Oscar food, recipes, those braised lamb shanks, brunch, cocktails...
Movies, books and more...
Tomorrow, the Academy Awards air. My wife, Ann, loves to celebrate them, to watch the awards, the celebs, the clips of the movies. And eat. But what to serve?!
I’m very curious what people’s picks are—please feel free to share in the comments. There are several best picture nominees that I simply don’t get. Even though I understand Drive My Car is brilliant, I kept looking at my watch after the credits rolled—halfway through this three-hour movie. Licorice pizza? Terrible! Dune? So glad I didn’t see it in a theater so I could just turn off the television. It’s better than the mid 1980s version at any rate.
But: CODA, this 1000% predictable movie, I’ve seen twice now and it was more powerful the second time around. A beautifully crafted movie, and Troy Kotsur deserve best supporting actor. The movie is not original enough for a best picture win, but it’s a terrific movie, with great performances all around.
For best picture I want another movie I also watched twice, the first time baffled and bored, the second time, riveted and moved. Power of the Dog. The cinematography should win. The performances are amazing. Both Jesse Plemons and especially Kodi Smit-McPhee eminently worthy of their nominations. I’m rooting for Power of the Dog for best picture, best actor, best director.
If this is what you hope for too, then you should make my rosemary buttermilk-brined fried chicken in its honor, shown above in a most excellent cookbook, Genius Recipes by the good people at Food52 (a site we love). Fried chicken is served early in the movie. Recipe and video here. If you’re having a crowd, use just wings.
If on the other hand, you think Nightmare Alley should win (and it’s a fabulous, classic noir film), which is what Ann is rooting for, something carny—corn dogs! Or these nachos. From NYT Cooking, excellent.
If you want Licorice Pizza, then that’s exactly what you should serve.
Best actress. Nicole Kidman, for all her talents, isn’t in the caliber of her fellow nominees here, if only because the others are so extraordinary. Penelope Cruz and Jessica Chastain, amazing as Tammy Faye Baker are my faves. Ariana DeBose in West Side Story for supporting.
And I’m hoping best original screenplay goes to the wildly satirical Don’t Look Up. For best adapted—I’m back to Power of the Dog.
Regardless of your choices, I hope if you watch the Oscars you’re in the company of good friends and good food.
Braised Lamb Shanks…
These were so good—one of the best dishes we made this winter—I had to publish the recipe (link to printable version below).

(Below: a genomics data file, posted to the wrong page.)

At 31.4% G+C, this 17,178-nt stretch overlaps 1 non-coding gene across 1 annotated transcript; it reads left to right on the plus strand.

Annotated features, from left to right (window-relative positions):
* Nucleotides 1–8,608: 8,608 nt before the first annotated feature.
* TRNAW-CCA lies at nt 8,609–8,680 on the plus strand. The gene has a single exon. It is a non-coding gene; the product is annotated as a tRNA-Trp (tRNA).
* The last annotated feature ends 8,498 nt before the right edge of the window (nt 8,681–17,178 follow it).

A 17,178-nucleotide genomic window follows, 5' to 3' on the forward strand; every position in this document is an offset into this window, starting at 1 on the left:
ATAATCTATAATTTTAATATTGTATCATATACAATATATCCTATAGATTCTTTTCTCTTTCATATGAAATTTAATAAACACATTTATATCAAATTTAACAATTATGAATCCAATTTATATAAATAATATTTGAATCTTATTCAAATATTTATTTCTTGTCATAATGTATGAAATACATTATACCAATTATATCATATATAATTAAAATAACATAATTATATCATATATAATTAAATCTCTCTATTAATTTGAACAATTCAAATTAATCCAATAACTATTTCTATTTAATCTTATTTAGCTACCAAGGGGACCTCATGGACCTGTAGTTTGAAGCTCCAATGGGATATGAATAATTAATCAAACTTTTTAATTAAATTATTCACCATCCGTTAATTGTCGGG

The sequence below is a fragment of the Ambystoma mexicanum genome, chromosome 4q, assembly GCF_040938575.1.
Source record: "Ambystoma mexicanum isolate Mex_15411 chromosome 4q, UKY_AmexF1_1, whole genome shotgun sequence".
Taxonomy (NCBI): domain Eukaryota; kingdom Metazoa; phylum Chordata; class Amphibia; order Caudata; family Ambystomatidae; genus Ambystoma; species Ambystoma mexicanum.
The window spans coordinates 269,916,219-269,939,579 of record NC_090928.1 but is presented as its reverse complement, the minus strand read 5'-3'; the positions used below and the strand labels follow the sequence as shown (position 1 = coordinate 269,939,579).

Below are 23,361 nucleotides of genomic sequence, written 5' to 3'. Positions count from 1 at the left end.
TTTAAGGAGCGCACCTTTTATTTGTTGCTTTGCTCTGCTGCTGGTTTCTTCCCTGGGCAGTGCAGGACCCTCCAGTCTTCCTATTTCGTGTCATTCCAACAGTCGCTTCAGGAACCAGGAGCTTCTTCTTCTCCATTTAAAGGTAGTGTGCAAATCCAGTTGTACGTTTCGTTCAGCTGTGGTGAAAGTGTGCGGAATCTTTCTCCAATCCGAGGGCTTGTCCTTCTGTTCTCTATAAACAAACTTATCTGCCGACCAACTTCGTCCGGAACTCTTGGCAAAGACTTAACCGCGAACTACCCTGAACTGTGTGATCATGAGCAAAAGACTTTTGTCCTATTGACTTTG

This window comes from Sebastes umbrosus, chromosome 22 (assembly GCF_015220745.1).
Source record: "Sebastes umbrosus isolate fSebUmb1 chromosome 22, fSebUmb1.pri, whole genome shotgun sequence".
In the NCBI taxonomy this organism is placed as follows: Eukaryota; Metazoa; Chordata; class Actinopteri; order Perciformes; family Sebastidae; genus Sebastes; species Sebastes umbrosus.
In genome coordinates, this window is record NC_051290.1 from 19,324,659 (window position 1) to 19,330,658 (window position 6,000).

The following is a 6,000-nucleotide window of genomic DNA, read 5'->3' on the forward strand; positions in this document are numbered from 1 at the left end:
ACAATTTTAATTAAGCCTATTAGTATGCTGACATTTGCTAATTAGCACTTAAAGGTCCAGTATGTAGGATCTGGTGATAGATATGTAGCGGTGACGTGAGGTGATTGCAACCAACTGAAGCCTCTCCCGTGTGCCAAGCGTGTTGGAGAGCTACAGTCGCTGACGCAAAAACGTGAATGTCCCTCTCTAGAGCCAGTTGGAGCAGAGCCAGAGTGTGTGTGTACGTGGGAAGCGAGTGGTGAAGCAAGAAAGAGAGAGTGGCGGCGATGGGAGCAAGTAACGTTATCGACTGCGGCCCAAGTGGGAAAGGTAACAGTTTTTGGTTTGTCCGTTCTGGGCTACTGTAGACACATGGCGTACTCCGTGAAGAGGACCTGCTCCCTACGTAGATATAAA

The first time I braised a lamb shank, ever, first time I’d really braised anything knowing that it was, in class parlance under Chef Pardus’s tutelage, a “combination cooking method,” high dry heat (searing floured shanks in oil) and low moist heat (finishing the shanks in a low-temperature liquid environment).
I returned to that very recipe in our CIA textbook, The New Professional Chef (5th ed.), and the page remains dogeared to this day. The New Pro Chef recipe relies on a miraculous substance hiding behind the dreary name, Brown Sauce, a veal stock reduction, thickened with roux.
But the great thing about a braise is you don’t need brown sauce, you can make that liquid anything you wish (red wine and hoisin sauce for short ribs), vegetable stock, a can of whole tomatoes for this lamb. And the process of braising, generates the sauce.
As I’ve written, Ann and I are fans of Ferran Adria’s potato chip omelet for a Sunday Brunch (recipe in this newsletter). But a couple Sunday’s ago, Ann, a devotee of the NYT Cooking site, simply said, more to herself than to me, “We’ve got all the ingredients.” I turned away from my iPad (on which I read each day’s Times) and said, “For What.”
“Shakshuka,” she said.
“I’m game for that,” I said immediately.
Minutes later, the smell of cooking onions and peppers wafted in from the kitchen. This classic Israeli dish (Ann’s Italian family would have called it eggs in purgatory) was simple and delicious: onion and peppers in a cumin-paprika-scented tomato sauce (28-ounce can of whole tomatoes), enriched with feta. Simply crack the eggs into the sauce once it’s cooked down a bit and pop it in the oven. Happily we had some excellent sourdough from Seven Stars Bakery for thick delicious toast, which really completes the meal. (Here’s Melissa' Clark’s recipe from The Times.)
Speaking of books …
I published Ratio: The Simple Codes Behind the Craft of Everyday Cooking, a book about the liberating power of proportions and how they can guide you in the kitchen, 13 years ago. I mention this only because the publisher, Scribner, has not only has kept both hardcover and paperback in print, but is now offering a special deal for it on Kindle for $1.99. The special seems to have worked—it’s the #1 kindle title in baking. The special will remain until the end of the month.
I’m really proud of this book and am grateful people continue to find it valuable (and thank you for all the wonderful comments about the book on Facebook and Instagram). It has led to my current work, a cocktail book, based on ratios.
Speaking of which …
I was delighted to see this Pink Lady cocktail on the menu at Ned Baldwin’s restaurant Houseman, in the northwest corner of Soho. This is a cocktail from the early years of the 20th century and combines gin and applejack with citrus and grenadine, a recipe first published in the bar book of the Waldorf Astoria in New York in 1913.
David Wondrich, in his excellent Oxford Companion to Spirits & Cocktails, writes, “Despite its pedigree, the gin-applejack Pink Lady never quite made it into the cocktail renaissance’s list of approved drinks. That is regrettable.” I couldn’t agree more. It’s a fabulous cocktail: